In this article, you will get Mother’s day sermons for this Mother’s Day. I am studying this week for a Mother’s Day sermon I will be preaching. When I start the message prep process, I always begin with prayer and then find a text in the Bible that I will preach.
Since I am preaching on Mother’s Day, I did a study on all the passages of Scripture that I might want to reach for a sermon about mothers. So here are some amazing Mother’s day sermons for you.
Mother’s day sermons
The God Who Sees Me
I am very aware that Mother’s Day isn’t easy for some people. I have talked to two moms this morning who said, “I didn’t want to come. I nearly didn’t come.” So, if you are one of those moms, thanks for coming because there are lots of reasons why this is a painful day for people.
Many of you are not mothers (because you are men; you never will be mothers), but we were all once children, and children like to be watched. I bet you said to your mom, “Hey, mom, watch this! Look what I can do! Look at me!” And your mothers looked every time, no matter what goofy thing you were doing (and you know you did some goofy things). We all know what that’s like as a child, wanting to be seen by our moms.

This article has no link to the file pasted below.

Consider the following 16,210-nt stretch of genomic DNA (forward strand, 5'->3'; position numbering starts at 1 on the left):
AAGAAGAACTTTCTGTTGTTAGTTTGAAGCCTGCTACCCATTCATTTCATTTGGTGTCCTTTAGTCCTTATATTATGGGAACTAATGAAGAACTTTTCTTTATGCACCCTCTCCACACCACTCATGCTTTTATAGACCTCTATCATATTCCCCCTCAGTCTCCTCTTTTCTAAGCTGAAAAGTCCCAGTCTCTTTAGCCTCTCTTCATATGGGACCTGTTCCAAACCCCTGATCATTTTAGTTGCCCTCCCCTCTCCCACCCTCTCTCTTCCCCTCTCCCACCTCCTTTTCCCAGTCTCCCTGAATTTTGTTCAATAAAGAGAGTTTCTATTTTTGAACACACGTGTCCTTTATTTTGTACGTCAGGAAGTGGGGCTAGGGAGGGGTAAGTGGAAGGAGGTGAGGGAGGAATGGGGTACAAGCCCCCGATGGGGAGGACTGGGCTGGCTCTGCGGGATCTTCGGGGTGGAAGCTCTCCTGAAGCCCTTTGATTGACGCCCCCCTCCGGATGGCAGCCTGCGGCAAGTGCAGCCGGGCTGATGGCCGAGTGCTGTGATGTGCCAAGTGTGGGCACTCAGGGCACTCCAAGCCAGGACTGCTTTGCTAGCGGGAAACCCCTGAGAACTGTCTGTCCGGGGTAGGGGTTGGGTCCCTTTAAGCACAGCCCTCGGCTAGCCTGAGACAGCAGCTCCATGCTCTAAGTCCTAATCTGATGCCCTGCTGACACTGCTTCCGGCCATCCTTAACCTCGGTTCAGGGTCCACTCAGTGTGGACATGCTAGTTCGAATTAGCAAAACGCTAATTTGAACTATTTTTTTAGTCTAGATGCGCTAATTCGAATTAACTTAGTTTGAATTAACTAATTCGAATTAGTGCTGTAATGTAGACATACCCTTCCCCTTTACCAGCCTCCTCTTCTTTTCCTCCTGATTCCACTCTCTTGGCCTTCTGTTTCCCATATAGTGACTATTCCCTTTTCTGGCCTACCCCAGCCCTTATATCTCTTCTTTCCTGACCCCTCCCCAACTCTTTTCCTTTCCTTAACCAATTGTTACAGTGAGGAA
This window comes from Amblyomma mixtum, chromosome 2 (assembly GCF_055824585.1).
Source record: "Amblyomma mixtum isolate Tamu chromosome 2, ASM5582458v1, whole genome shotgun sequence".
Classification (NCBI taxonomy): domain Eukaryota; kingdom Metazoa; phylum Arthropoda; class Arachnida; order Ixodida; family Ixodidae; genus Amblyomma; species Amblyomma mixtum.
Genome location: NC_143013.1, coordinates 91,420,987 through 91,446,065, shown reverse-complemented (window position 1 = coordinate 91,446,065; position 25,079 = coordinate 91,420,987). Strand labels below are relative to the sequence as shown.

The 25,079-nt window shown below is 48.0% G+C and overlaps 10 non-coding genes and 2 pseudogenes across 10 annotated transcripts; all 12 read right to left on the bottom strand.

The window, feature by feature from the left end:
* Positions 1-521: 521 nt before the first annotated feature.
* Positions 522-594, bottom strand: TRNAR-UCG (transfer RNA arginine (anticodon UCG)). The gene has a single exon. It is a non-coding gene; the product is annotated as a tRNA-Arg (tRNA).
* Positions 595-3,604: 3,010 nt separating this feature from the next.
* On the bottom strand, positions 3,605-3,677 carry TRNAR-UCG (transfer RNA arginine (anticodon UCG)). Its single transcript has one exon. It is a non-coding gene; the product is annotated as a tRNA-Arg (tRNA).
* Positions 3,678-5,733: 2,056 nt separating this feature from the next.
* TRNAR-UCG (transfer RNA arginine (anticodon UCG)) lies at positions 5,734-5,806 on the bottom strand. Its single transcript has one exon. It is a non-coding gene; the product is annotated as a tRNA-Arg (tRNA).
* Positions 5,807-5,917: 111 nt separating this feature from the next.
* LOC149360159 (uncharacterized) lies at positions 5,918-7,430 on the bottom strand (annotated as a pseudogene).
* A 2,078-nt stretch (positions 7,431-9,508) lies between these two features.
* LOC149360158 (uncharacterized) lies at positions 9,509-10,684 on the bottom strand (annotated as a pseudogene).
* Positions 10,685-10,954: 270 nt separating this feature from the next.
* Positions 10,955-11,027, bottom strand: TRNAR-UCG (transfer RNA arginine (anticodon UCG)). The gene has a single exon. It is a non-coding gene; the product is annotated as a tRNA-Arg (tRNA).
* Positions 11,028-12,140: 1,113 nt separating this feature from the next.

Many of us have also been a mom who wonders if she is ever seen—because there comes a point as a mom where you begin to think you are invisible. Nicole Johnson has written a beautiful article called, “I Am Invisible,” and I am going to read a part of it:
It all began to make sense—the blank stares, the lack of response, the way one of the kids will walk into the room while I am on the phone and ask to be taken to the store. And inside I am thinking, Can’t you see? I am on the phone. Obviously not. No one can see if I am on the phone or cooking or sweeping the floor or even standing on my head in the corner because no one can see me at all. I am invisible.
Some days I am only a pair of hands, nothing more. ‘Can you fix this? Can you tie this? Can you open this?’ Some days I am not a pair of hands; I am not even a human being; I am a clock to ask, ‘What time is it?’ I am a satellite guide to answer, ‘What number is the Disney Channel?’ I am a car-to-order—’right ..
The Mighty Warrior Who Saves Moms